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What universities' responses to 9/11 can tell us about what happens next on campus
Are recent statements defending academic freedom and freedom of speech sincere or a cynical ploy?
I landed in the Philadelphia International Airport at 9:10 a.m. on September 11, 2001 to look for an apartment, because I was starting my new job at the Foundation for Individual Rights in Education. Little did I know, the events of that day would shape the direction of my career for years to come. And a lot of what I learned while defending freedom of speech and academic freedom in those intense days and years after 9/11 gives me some idea of what the blowback from the recent Hamas terrorist attacks on Israel will look like.
More than a dozen professors were targeted for their 9/11-related speech in the days after the attacks. Professors were targeted for everything from cracking a joke about the attacks on the Pentagon, to claiming the victims had it coming, to one professor, Mike Adams, targeted for calling out a student who asserted America had the attacks coming. FIRE (now the Foundation for Individual Rights and Expression) defended these professors when their academic freedom was on the line, and we succeeded in getting two schools — University of Colorado Boulder and University of South Florida — to drop the academic freedom and free speech-related claims against the professors.
In the end, only three professors were fired, and all three firings were ultimately justified by behavior that went beyond their speech. Of course the ideal number would be zero, but overall that period produced a brief but important improvement in appreciation for academic freedom and free speech on campus, as administrators realized speech they had sympathy for could be the targets of the speech codes, too.
Fast forward to today: When professors, students, and administrators see their community facing backlash and even being canceled for what they say about the attacks on Israel and the response, they will suddenly rediscover the value of academic freedom and free speech. In fact, we’ve already seen this happening.
For example, two members of Congress are already calling on universities to lose taxpayer support if they don’t punish students for blaming Israel for Hamas’ attack. Rep. Derrick Van Orden of Wisconsin said he will seek “the removal of all public funding from this anti-American moss covered dump called Harvard” after student groups issued a controversial statement holding Israel “entirely responsible” for Hamas’ attack. The next day, Rep. Mike Lawler of New York argued that any institution that doesn’t discipline students for “anti-Semitic rants should lose any and all federal funds.”
In response, many universities have begun to speak up. We’ve seen people like Claudine Gay at Harvard (who, to her credit, was also making similar statements before the attacks in Israel) and University of Florida President Ben Sasse issue statements affirming a commitment to academic freedom and freedom of speech on campus.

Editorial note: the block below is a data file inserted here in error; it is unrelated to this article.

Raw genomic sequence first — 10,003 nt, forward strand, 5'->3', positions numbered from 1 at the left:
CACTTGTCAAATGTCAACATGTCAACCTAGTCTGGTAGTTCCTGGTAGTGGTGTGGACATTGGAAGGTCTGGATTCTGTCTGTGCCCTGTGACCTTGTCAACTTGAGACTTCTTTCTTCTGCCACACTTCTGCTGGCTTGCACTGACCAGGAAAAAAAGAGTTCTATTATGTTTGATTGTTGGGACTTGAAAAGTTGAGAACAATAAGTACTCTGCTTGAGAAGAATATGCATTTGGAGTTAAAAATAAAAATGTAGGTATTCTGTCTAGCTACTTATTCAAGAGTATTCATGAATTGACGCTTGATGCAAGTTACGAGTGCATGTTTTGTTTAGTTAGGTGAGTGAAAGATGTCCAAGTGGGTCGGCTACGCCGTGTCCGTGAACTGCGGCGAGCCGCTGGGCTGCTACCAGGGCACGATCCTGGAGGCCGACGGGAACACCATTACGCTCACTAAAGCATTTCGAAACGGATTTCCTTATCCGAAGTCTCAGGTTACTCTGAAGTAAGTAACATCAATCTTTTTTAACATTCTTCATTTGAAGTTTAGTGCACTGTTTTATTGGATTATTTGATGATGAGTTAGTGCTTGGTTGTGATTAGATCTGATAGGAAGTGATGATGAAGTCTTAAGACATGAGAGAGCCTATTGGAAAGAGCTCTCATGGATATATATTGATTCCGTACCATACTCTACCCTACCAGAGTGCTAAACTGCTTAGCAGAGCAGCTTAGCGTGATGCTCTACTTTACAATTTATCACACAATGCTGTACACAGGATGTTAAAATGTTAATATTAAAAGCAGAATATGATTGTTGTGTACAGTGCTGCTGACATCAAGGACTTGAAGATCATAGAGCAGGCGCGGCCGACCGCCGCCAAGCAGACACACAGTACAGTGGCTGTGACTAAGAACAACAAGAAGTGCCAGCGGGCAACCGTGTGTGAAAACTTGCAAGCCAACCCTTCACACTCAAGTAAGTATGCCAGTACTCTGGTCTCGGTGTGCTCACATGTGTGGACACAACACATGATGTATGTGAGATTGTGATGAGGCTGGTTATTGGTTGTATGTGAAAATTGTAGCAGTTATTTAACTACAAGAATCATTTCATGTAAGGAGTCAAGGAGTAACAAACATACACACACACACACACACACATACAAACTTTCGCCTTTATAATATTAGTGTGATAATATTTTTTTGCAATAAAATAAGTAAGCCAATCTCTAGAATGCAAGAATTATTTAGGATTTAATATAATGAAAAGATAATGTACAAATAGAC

From one perspective, I certainly applaud these developments. But it’s difficult not to be somewhat cynical about them at the same time.
As the news came in and the horrors became more clear to us all, the silence of institutions that had otherwise been very vocal in their political stances was difficult to ignore. Criticisms came swiftly, and I think ex-Harvard President Lawrence Summers and Sarah Lawrence professor Samuel Abrams were entirely right in saying that if universities are going to comment on everything else, it is outrageous not to comment on the murder of so many civilians.
This is the kind of quagmire universities find themselves in when they don’t adopt the position of institutional neutrality famously outlined in the University of Chicago’s Kalven Report, which FIRE emphatically supports. Once an institution begins taking positions on political issues, they open themselves up to all kinds of problems — namely, calls for censorship of critical and dissenting voices, pressure from partisans that the university officially adopt their position, and even the endless hassle of deciding what should and shouldn’t be commented on.
As we saw in the wake of 9/11, in the coming weeks and months students and professors will get into trouble for making statements on either side of this issue. FIRE will defend their free speech and academic freedom rights, as we always have. It’s a good sign that universities are following suit, but it’s difficult to ignore the fact that it took students cheering on the rape and murder of civilians for schools to suddenly reverse course. Embarrassment on the part of university leadership is clearly playing an outsized role in these developments, and it's a shame it had to come to that for the principles of free speech and academic freedom to be reaffirmed and upheld.
Still, as cynical as I might be about it, if universities adopt the Kalven standard and stick to it, I’ll be glad. If not, these recent moves will reveal themselves as far more cynical than even I feared, and our already plummeting faith in our institutions of higher education will hit an even lower low. That won’t be good for anybody — not for our universities, not for our students, and not for our democracy.
Shot for the road
As we near publication day (Tuesday!) for “The Canceling of the American Mind,” my new book co-written by Gen-Z journalist, Rikki Schlott, here’s another clip from a FIRE interview where we discuss why we wrote it.
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